What happens to the reputation of a paper when the results reported cannot be replicated?
Here’s a graph of citations/year from two studies–an original and a replication study that found little to no effect. It’s just one example, but it doesn’t seem like the replication study has had much impact on citations to the original article. There is a brief fall off (which is actually normal as a paper gets older), but there has lately been a rebound (which is rare; most papers don’t have much longevity in terms of citation history). Most interesting, you can see that the majority of those citing the original research are not citing the replication study, so most aren’t even raising questions about the results.
I suppose this isn’t surprising, given that even retracted papers earn citations, and it is estimated that retraction only cuts citation yields by about half (Grieneisen & Zhang, 2012) (plus a bunch of other references). It would be interesting and useful to look more systematically at this question as it relates to replications (and to see if a successful replication helps).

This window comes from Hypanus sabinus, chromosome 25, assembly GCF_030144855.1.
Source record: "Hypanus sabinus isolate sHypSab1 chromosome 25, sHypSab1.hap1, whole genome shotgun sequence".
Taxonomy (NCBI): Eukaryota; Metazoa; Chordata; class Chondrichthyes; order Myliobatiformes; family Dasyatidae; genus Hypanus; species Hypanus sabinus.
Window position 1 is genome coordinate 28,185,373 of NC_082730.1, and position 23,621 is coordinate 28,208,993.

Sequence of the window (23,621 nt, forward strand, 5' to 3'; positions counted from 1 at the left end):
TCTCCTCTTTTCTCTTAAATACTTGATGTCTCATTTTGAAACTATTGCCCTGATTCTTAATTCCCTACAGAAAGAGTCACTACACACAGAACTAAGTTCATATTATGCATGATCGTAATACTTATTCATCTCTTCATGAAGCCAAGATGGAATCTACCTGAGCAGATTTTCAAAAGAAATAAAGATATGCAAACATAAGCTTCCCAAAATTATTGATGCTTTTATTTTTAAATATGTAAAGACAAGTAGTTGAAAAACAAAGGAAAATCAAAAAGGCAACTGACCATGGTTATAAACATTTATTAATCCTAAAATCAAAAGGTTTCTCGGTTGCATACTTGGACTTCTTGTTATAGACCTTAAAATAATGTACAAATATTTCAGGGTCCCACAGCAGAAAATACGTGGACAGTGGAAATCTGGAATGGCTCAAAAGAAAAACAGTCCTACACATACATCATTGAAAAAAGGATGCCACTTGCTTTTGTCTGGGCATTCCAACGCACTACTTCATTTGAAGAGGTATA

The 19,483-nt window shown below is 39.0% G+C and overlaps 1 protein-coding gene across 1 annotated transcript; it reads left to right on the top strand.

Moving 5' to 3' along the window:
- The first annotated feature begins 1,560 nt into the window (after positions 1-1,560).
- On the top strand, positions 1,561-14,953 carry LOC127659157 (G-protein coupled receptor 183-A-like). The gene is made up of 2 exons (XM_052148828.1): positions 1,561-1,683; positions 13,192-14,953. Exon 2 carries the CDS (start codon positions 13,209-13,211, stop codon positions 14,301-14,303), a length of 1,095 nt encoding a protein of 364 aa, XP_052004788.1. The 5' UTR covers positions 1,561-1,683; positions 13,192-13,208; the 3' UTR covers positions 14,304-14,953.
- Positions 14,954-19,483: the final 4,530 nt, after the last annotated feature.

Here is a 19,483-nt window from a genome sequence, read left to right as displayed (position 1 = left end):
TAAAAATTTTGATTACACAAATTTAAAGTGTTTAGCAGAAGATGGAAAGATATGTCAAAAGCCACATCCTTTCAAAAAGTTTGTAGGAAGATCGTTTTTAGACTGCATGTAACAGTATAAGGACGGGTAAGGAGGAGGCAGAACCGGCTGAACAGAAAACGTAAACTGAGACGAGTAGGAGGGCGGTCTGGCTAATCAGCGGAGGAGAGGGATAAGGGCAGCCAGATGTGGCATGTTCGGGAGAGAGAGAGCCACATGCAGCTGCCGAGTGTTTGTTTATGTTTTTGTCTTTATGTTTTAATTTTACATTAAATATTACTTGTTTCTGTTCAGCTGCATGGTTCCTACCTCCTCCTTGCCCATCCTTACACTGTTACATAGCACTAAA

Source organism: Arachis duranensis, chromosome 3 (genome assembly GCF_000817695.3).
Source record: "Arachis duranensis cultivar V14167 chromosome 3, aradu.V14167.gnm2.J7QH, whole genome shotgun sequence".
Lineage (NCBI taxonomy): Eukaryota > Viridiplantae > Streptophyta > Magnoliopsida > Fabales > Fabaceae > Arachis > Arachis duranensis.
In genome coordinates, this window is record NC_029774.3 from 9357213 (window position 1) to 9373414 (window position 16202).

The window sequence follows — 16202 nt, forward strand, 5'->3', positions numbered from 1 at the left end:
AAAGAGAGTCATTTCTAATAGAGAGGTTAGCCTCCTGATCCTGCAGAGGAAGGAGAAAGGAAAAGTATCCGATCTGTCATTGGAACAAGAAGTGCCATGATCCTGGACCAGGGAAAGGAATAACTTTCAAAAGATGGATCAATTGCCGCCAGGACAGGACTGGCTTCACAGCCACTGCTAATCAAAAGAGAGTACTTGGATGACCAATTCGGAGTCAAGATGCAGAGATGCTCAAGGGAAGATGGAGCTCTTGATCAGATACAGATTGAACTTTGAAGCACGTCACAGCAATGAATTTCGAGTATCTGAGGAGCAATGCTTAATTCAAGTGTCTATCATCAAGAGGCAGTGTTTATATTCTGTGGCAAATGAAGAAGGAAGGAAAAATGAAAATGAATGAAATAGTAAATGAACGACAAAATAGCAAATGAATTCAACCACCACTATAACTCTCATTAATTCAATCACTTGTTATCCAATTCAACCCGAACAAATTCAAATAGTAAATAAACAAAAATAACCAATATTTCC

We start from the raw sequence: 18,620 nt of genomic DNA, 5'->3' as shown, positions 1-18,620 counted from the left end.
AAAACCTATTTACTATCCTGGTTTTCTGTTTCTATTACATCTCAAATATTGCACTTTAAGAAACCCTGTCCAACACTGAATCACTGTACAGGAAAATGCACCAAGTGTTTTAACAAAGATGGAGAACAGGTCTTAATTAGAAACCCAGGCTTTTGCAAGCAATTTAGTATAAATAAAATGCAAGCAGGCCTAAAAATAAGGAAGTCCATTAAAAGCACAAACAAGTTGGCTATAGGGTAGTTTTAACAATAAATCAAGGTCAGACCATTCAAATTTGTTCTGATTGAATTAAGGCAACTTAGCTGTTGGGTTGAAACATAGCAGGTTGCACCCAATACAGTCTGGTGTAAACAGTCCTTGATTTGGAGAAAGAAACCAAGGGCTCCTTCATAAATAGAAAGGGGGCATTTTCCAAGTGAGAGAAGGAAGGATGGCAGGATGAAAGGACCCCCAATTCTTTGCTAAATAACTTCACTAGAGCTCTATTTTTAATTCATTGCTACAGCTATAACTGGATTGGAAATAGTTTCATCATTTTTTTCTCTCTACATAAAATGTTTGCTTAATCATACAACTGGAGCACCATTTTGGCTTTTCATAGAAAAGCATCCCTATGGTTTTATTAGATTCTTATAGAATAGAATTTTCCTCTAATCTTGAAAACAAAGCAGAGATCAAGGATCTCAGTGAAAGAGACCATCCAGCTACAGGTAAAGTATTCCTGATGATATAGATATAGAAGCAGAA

The details: The original study is by Damisch et al. (Damisch, Stoberock, & Mussweiler, 2010). It was published in Psych Science and suggested that belief in luck can produce substantial improvements in motor skill (e.g. having a lucky golf ball increases golf performance). The replication paper is Calin-Jageman & Caldwell (2014) , a study I helped complete (Calin-Jageman & Caldwell, 2014). We conducted 2 direct and well-powered replications of one of the key studies in the original article (the lucky golf ball study). The replications indicated little to no effect of superstition on motor skill. There’s no such thing as Truth with a capital T in science, but I don’t think there’s a lot of ambiguity on this one. Not only are the replications convincing, but there is good reason to believe that placebo effects have boundary conditions: believing you will do well at golf shouldn’t magically make you substantially better. .